Once more the attentive guard responded to a touch on his door, swinging it open to admit a man who tyrannized instantly over the peaceful chapel. So strong was the habit of command in him that one half glance was enough to silence the guard’s harangue. He scrutinized the frescoes and knew them at once in detail as accurately as though they had been merchandise. He set his square shoulders and hardened his jaws and brutalized the pictured spaces, till Fra Angelico withered up before him and the woman in the corner felt afraid. “Money is his secret,” she thought; “he has bought all, —power, beauty, even knowledge, and these he would like to buy. He is king in his world, and even here he is unaware of mutiny. The great modern substitute for life is his; his will makes want or plenty in the uttermost parts of the earth.” She felt him like an irresistible force, she accepted his mastery of the saintly painter, she set the pictures in his scale of values, and she sympathized with his estimate of color and motive. The priests slipped out, the little French lady picked up her stool and bustled away, even the guard felt a rivalry in mastership; and the woman in the corner, thrilled by the big presence, rebuked her sentimentality, and wondered if this were the secret.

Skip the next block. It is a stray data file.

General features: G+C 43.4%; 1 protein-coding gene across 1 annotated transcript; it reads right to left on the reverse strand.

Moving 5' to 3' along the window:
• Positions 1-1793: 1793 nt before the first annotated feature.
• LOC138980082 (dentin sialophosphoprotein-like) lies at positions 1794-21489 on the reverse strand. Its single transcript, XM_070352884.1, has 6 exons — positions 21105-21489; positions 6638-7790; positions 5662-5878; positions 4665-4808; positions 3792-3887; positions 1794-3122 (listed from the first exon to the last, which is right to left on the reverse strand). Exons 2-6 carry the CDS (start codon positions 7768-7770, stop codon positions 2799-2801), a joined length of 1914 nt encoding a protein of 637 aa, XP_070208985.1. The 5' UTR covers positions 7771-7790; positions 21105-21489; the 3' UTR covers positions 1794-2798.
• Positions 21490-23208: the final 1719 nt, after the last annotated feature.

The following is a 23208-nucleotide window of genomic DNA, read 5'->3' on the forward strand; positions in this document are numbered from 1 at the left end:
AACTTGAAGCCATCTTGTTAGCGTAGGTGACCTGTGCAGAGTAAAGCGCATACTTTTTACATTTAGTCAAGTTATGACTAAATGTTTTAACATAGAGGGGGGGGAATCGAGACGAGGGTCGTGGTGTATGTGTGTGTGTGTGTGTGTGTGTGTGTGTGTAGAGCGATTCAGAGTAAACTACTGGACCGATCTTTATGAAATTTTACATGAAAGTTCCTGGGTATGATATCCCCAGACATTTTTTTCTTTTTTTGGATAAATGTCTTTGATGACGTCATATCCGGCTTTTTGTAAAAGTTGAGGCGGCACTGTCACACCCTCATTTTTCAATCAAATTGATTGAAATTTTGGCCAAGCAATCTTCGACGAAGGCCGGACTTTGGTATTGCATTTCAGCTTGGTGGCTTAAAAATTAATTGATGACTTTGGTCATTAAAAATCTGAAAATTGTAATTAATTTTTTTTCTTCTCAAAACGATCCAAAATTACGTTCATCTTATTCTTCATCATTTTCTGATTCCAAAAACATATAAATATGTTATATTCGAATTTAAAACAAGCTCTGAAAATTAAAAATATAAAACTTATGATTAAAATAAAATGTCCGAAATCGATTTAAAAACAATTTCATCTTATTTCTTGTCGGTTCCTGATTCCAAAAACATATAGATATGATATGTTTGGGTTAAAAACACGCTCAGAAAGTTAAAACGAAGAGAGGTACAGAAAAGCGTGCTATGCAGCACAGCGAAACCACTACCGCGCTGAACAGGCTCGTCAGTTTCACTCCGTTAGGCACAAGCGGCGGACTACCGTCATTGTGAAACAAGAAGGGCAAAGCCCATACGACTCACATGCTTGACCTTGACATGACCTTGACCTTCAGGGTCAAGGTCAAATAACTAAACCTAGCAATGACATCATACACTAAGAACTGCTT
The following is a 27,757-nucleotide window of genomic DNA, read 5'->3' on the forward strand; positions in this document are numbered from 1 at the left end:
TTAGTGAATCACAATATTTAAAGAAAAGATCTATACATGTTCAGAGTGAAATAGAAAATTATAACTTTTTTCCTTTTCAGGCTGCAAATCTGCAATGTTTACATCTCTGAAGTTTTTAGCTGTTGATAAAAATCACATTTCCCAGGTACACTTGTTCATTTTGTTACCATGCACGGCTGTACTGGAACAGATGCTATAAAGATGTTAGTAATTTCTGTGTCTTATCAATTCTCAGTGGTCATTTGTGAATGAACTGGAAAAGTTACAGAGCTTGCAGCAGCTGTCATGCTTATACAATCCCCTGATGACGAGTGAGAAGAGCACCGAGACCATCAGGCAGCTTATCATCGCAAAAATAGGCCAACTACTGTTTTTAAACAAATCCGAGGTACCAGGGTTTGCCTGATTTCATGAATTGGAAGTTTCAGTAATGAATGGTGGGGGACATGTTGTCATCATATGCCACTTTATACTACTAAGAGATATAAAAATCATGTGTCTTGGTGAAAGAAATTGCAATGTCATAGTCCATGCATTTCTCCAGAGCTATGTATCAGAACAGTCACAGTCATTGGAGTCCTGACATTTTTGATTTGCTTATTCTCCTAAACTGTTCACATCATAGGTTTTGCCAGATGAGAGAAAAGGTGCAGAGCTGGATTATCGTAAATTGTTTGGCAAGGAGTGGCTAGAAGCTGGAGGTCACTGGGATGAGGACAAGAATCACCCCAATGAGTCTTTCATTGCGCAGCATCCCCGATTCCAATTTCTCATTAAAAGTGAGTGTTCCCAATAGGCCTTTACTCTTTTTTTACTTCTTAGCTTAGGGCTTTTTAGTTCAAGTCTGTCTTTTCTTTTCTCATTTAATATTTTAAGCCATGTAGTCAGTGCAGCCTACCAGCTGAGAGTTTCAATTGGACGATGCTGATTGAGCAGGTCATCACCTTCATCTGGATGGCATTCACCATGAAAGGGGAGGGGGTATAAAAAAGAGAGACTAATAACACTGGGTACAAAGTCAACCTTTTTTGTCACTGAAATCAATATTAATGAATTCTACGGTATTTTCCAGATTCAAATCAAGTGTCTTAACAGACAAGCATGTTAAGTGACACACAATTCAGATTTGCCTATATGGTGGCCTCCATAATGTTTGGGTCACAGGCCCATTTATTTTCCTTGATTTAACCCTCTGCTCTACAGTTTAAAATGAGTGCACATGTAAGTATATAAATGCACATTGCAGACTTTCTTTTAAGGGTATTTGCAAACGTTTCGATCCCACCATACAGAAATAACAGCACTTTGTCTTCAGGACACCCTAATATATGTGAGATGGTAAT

But when he had gone, when he had measured an accurate fee into the guard’s ready palm, and left to the pious monk his kingdom, the woman in the corner rebelled against his dominance, and yielded little by little to the painter’s insinuating sweetness. The sightseers came and went with their red and black books, the guard’s monotonous tale flowed on with ever fresh enthusiasm, but in her thoughts, half conscious of the coming and going, a lovely phrase leaped suddenly out of memory, — the beauty of holiness. It soothed her like the perfume of roses; it rested her like sunshine. The sharp edges of character softened under its graciousness, till men and women seemed touched with a glamour of the infinite. The loud-voiced trio who stepped in expectant and hastened out disappointed, the businesslike woman in black alpaca who punctured the pictures through her spyglass, the tall youth in knickerbockers who modestly forbore from judging, the woman with diamonds and her coarse-featured, perplexed husband, the trim young girls with experimental eyes, — all the fitful, strange procession grew luminous like changing shapes in clouds, and divine like prayers.

The beauty of holiness, — that was the old monk’s secret, and here on these narrow walls he was telling it still. In that beauty, in every age and clime and creed, men had lived and died. It was the light which revealed wisdom; the heart that held it divined truth. What mattered anything else if one compassed that? If one could lose self utterly one would be bound no more, one would be infinite, would be God. And that would be finding one’s soul. The beauty of holiness, — the immaculate beauty, the perfect beauty which rebukes all lesser loveliness, — if she could win that she would find her soul.

The woman in the corner rose and left the little saintly chamber. And the guard, closing his fingers as her tribute touched them and bowing her out with ready smiles, wondered what kind of a tourist was this who gave a whole morning to Fra Angelico.

Harriet Monroe.